The final part in our three part blog series looks at the role of Artificial Intelligence (AI) and Machine Learning (ML) for data classification, and what makes a good fit between AI and classification. If you’ve not yet read part one and part two, catch up on these now.
- How does Machine Learning and Artificial Intelligence fit into the world of data classification?
In specific situations, it can certainly play a supporting part. There are some types of information, such as PII or PCI, that can be more easily identified as part of a Machine Learning algorithm. However, these types of more easily identifiable sensitive information are only a small part of the story. Boldon James is actively researching AI and ML techniques to identify areas where Machine Learning can make a positive impact in the field of data classification.
Most organisations’ sensitive information is contained across a variety of unstructured data, much of which is not specifically defined as PII or PCI, for example. It could be sensitive company strategy documents, R&D information or intellectual property which may manifest itself in various forms, from text to drawings and charts. This makes automated classification of such information extremely difficult – how can a machine understand whether a drawing file is sensitive or not? A data sheet of a new product should be protected, but a data sheet of an existing product would be “Public”. The system must also know how this data relates to the company AND to its competitors, which means taking context into account. What tends to happen, as with all automated approaches, is that files are either over or under classified.
An example of this could be a classification label for a sensitive special project, for example, ‘Project Atlanta’. Imagine how many documents and emails might contain both of those keywords in a variety of contexts – it would run into tens of thousands. This means the potential for tens of thousands of false positive or negatives in this scenario – either files are over classified as ‘Sensitive’ or under classified as ‘Public’, for example. The risk of sensitive project information being leaked is concerningly high.
ML has developed well to classify the context of a document, and gives good results to understanding the subject of the text material but not the business sensitivity. Certain documents like invoices and legal documentation are relatively easy to classify but other documents are much harder. For example, classifying a document is very hard without human intervention.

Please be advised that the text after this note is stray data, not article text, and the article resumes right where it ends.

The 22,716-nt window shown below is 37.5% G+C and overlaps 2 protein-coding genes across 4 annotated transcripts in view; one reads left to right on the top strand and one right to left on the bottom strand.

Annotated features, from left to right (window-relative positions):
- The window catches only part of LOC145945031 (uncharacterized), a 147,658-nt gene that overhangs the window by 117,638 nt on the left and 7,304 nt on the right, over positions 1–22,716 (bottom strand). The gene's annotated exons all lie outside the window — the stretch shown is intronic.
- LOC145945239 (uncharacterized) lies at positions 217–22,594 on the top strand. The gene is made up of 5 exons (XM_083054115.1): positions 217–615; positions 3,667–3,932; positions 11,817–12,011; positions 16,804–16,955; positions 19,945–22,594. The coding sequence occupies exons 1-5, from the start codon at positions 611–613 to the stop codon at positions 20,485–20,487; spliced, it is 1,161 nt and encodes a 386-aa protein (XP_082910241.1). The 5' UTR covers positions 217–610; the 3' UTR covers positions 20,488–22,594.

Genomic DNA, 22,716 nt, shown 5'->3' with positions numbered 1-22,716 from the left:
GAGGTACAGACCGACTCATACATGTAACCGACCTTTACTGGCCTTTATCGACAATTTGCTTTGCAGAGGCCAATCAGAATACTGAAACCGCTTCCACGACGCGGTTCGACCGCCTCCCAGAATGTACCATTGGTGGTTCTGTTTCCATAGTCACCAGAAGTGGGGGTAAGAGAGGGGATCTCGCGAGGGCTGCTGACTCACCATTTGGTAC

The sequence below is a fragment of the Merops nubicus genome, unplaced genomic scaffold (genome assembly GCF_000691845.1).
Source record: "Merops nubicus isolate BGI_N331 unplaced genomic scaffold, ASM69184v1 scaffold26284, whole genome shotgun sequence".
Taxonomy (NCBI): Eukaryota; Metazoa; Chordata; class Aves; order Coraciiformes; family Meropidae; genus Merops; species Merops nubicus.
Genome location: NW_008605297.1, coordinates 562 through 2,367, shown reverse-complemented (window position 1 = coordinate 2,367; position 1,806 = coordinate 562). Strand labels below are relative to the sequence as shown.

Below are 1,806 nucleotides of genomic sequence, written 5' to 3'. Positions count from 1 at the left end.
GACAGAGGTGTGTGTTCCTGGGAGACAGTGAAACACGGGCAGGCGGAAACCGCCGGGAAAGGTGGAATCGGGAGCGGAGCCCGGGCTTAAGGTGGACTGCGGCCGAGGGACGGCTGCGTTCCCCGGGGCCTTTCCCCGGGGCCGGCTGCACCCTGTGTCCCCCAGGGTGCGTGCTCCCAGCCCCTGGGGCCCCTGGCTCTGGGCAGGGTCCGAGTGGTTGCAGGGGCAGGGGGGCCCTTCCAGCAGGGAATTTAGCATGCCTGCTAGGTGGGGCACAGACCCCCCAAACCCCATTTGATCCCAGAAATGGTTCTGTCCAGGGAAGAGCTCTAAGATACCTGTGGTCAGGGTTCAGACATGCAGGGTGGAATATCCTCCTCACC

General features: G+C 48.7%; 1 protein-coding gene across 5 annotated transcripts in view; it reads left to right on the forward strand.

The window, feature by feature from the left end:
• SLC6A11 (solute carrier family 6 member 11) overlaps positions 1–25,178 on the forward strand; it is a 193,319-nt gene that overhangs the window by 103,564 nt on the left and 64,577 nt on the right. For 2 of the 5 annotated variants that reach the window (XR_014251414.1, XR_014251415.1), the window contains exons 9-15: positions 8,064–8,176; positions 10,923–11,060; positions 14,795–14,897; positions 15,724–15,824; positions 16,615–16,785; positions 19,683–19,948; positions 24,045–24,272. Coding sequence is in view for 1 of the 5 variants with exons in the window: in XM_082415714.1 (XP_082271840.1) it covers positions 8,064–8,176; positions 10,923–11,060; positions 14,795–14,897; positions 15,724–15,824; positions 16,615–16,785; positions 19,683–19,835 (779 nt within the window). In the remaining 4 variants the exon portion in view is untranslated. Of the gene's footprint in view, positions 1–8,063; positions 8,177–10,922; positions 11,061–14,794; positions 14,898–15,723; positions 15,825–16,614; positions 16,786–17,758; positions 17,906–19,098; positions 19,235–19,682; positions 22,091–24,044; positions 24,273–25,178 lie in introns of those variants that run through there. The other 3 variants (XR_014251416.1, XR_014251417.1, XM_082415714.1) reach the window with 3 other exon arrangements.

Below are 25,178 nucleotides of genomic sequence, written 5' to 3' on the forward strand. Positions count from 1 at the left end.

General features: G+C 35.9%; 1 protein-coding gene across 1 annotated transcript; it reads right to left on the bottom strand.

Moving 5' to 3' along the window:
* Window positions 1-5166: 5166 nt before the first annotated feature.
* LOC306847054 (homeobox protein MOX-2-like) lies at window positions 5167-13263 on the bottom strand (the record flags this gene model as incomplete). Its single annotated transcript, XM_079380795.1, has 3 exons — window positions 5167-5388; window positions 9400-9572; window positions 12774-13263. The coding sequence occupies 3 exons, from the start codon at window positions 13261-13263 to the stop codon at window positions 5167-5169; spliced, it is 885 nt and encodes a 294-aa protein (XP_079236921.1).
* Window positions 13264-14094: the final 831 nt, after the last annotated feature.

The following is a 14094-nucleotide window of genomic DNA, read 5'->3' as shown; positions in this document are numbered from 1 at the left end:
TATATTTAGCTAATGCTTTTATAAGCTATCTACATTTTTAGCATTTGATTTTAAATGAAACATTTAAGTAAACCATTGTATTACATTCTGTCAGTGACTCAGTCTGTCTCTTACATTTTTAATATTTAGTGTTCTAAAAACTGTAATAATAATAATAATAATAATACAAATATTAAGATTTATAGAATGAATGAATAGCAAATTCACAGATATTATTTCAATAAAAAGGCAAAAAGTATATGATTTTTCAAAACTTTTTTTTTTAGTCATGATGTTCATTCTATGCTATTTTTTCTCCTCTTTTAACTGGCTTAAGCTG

The user is still key to classification. They know the context of a file and its relevance to the business. ML is able to learn from the user the most likely classification for a file, as often a user will generate the same type of files.
The main challenges of using ML in a classification project are time and resources, as to get to any level of classification accuracy using ML you not only need to involve the user to make decisions (so the machine can learn) but you will also need a massive amount of training data to enable the machine to learn – and this comes from your people.
With most classification programmes there are still too many variables for any ML system to calculate with any degree of accuracy, and ML still relies on huge amounts of data to be able to predict anything with any accuracy. Your starting point for training would be a classified data set – classified by users (hopefully SMEs). Without users you have no basis for the system to learn.
How will the system improve accuracy over time? For certain file types, automation will definitely play a part when used in conjunction with the user for newly created data. For stored data results are likely to be unreliable as the ML has no concept of the external influence of the data.
- What is the right blend between AI, ML and data classification?
As with any approach, a balance is required. Utilise automation intelligently, in the form of AI or ML, to help support the user in efficiently identifying and categorising data, such as PII or PCI. Then blend this with the need for users to actively contribute in the process – either through endorsement or verification of automation selections, or the manual application of labels where the correct context needs to be applied.
Getting the right blend between automated machine and user involvement will enable organisations to minimise training requirements, reduce administrative workload and reduce the risk of data loss incidents occurring while empowering the user community to take an active part in security, bringing with it all the positives around awareness and cultural improvement.
Empowering a human to take an active role in the identification and decision making process around data protection is vitally important if organisations are to make a serious security culture shift, improve security awareness and accountability. Considering how much organisations spend on user awareness and security training each year (well into the $millions), we believe this is an important and extremely valuable benefit.
The era of machine may be here, and organisations need to understand and embrace the benefits in an appropriate way, but at the same time, it has never been more important to involve humans in the process – the user is fighting back.
Boldon James is actively researching AI and ML techniques to identify areas where Machine Leaning can help in data classification. If you would like to discuss our approach to data classification then please get in touch.